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Opioid Dependence Survey Fact Sheet

Opioid Dependence
U.S. General Population and Primary Care Doctor
Survey Fact Sheet


Opioid dependence (OD; addiction) is more common than many people realize and can happen to anyone – affecting men and women of all ages, races, ethnic groups, income and educational levels.[1] The chronic medical condition, also known as prescription painkiller and heroin addiction, has reached epidemic proportions in the United States and represents a rapidly growing medical problem and public health concern. Despite the ever-growing numbers of individuals living with OD and significant media coverage, a national survey conducted online by Harris Interactive for Reckitt Benckiser Pharmaceuticals* reveals that both U.S. adults (ages 26-49) and doctors (who are not Drug Addiction Treatment Act [DATA] 2000 certified) harbor a variety of misperceptions and stereotypes about OD that may impact the way the disease – and those living with it – are treated.


FACT: OD Is a Major Public Health Issue That Affects Approximately Two Million Americans and Costs the US $193 Billion Per Year[2]

  • 68% of adults and 87% of doctors are aware millions of Americans are affected by opioid dependence
  • 76% of adults and 96% of doctors are aware painkiller misuse/abuse poses a significant burden on the U.S. healthcare system
  • Yet 67% of adults and 35% of doctors say they do not know much about opioid dependence
  • 44% of adults and 92% of doctors associate OD with addiction to prescription painkillers, and 55% of adults and 69% of doctors associate OD with addiction to heroin. Of note, 11% of adults and 3% of doctors believe OD refers to addiction of any kind of drug
  • 87% of adults and 97% of doctors agree dependence can happen unexpectedly as a consequence of proper pain treatment
  • 93% of adults and 97% of doctors agree that opioid dependence can impact people from all walks of life


FACT: OD Is a Chronic Medical Disease That Affects the Brain and Fools It into Thinking the Opioid is Necessary for Survival[3]

  • While 88% of doctors recognize addiction as a disease, only 59% of adults believe that addiction is a disease
  • Yet 25% of adults and 59% of doctors say OD is a chronic brain disease; 45% of adults and 30% of doctors view OD as more of a psychological problem (e.g., lifestyle choice) rather than a physical illness (e.g., chronic disease); and 68% of adults and 80% of doctors agree OD represents a mental health problem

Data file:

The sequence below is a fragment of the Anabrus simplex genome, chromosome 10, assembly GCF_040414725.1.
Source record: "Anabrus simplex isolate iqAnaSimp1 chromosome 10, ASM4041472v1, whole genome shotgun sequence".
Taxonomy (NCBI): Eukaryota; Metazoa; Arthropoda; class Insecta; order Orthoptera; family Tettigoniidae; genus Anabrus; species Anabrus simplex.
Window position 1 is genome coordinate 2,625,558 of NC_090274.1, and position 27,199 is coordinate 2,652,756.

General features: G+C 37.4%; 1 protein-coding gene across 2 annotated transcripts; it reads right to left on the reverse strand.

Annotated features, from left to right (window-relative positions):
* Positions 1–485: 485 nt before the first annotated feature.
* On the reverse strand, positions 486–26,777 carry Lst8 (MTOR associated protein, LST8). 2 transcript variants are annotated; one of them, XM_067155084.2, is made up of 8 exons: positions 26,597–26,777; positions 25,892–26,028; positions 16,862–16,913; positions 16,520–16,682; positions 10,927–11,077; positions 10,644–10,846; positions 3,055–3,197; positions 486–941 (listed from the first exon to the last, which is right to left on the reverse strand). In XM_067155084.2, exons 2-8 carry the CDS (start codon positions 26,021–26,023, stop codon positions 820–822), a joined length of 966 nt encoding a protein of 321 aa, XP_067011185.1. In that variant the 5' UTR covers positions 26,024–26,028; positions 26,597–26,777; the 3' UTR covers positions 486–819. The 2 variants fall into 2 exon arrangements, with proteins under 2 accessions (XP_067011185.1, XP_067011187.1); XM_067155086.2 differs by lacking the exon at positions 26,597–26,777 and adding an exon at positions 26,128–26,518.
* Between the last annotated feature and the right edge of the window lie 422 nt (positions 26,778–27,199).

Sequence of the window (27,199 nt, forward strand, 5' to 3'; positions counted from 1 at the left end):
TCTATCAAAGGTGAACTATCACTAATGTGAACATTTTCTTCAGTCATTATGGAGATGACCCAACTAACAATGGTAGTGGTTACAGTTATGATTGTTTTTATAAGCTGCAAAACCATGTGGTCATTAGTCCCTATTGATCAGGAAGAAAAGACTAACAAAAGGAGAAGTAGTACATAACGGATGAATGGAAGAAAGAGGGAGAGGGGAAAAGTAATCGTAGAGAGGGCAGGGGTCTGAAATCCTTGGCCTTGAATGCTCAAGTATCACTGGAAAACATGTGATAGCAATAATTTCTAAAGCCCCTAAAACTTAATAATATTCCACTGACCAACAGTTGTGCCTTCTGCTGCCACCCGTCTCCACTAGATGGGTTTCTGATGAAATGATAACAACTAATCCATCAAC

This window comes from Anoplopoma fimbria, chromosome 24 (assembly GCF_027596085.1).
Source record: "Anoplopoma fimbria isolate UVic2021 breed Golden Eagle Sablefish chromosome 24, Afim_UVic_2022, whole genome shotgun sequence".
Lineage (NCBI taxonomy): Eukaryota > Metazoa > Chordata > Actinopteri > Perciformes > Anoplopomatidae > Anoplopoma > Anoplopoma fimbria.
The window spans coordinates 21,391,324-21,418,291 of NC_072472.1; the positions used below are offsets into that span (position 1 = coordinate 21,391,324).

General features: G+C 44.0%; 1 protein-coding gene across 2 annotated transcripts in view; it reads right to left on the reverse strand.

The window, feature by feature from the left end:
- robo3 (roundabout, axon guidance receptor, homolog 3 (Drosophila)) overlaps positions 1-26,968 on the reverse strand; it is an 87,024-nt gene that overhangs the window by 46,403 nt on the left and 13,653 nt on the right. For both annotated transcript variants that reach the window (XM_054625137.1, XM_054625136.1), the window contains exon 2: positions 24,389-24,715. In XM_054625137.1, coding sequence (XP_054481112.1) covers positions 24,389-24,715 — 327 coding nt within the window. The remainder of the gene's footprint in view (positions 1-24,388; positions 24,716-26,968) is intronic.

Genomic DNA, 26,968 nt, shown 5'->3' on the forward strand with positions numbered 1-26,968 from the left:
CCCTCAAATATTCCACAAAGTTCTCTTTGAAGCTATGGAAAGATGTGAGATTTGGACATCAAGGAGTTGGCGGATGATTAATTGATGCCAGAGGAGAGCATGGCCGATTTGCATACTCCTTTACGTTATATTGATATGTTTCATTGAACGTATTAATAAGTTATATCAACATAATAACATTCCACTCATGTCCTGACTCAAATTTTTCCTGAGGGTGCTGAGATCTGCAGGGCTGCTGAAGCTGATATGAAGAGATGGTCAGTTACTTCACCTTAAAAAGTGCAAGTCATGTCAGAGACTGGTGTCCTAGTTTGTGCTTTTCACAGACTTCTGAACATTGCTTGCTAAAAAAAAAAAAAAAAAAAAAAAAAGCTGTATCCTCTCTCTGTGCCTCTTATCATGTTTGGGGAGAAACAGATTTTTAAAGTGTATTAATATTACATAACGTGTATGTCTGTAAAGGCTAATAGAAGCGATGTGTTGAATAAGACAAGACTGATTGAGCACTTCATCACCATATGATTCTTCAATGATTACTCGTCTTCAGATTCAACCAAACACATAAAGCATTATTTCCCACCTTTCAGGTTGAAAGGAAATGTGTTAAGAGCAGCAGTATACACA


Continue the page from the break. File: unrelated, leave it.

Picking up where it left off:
• 75% of adults and 85% of doctors agree people living with OD cannot stop on their own
  • 92% of adults and 98% of doctors say OD is treatable


FACT: Research Shows Treatment Can Benefit From a Combination of Medication and Behavioral Changes[4]

  • 67% of adults and 65% of doctors believe OD can be cured
  • Yet 56% of adults and 69% of doctors believe the vast majority living with OD will experience a relapse
  • 61% of adults and only 40% of doctors say treatment for OD is readily available
  • Only about 35% of adults who are aware and 21% of doctors believe a stay at a rehabilitation clinic is very effective
  • Only 44% of adults are aware of obtaining prescription medication from a doctor as a treatment option for OD
  • 58% of adults and 73% of doctors strongly support the use of prescription medication to treat OD


FACT: Medication is Covered by the Majority of Health Insurance Companies and Privacy is Protected[5]

  • 77% of adults and 93% of doctors mention shame or embarrassment, fear that others will find out and/or feel of putting life on hold as reasons those suffering from addiction would refrain from seeking treatment
  • 79% of adults and 91% of doctors most commonly mention the inability to recognize one has a problem as a reason individuals avoid seeking treatment Only 29% of adults and 21% of doctors believe seeking treatment for OD means a person needs to give up his/her privacy
  • 21% of adults and 16% of doctors believe treatment for OD is not covered by medical insurance plans


For more information on opioid dependence, available treatment options and to “find a doctor” who is certified to treat opioid dependence, visit

* This Opioid Dependence Study of 1,002 U.S. adults age 26 to 49 was conducted online by Harris Interactive on behalf of Reckitt Benckiser Pharmaceuticals between January 2 and 7, 2013. The survey of 200 primary care, family practice and internal medicine doctors practicing in the United States, who, at the time of the study, were not certified under the Drug Addiction Treatment Act (DATA) 2000 to treat opioid dependence as part of their practice also was conducted online by Harris Interactive on behalf of Reckitt Benckiser Pharmaceuticals between March 13 and 22, 2013. To ensure the survey results were nationally representative, data for the general population were weighted on income, education, ethnicity, region, age within gender and propensity to be online, while the doctors’ data were weighted on years in practice by gender.


[1] The Treatment Episode Data Report.  Substance Abuse and Mental Health Services Administration. Available: Accessed June 4, 2013.


[2] Results from the 2010 National Survey on Drug Use and Health: Summary of National Findings.  Substance Abuse and Mental Health Services Administration.  NSDUH Series H-41, HHS Publication No. (SMA) 11-4658. Rockville, MD: Substance Abuse and Mental Health Services Administration, 2011.


[3] Drugs, Brains, and Behavior:  The Science of Addiction.  National Institute on Drug Abuse.   Available: Accessed June 4, 2013.


[4] Doran CM. Pharmacoeconomics. 2008;26(5):371-393; 2. World Health Organization. 2004.  Available: Accessed June 4, 2013.


[5] HIPAA Privacy Rule and Public Health.  Centers for Disease Control and Prevention. Available:  Accessed June 4, 2013.


Posted: June 2013

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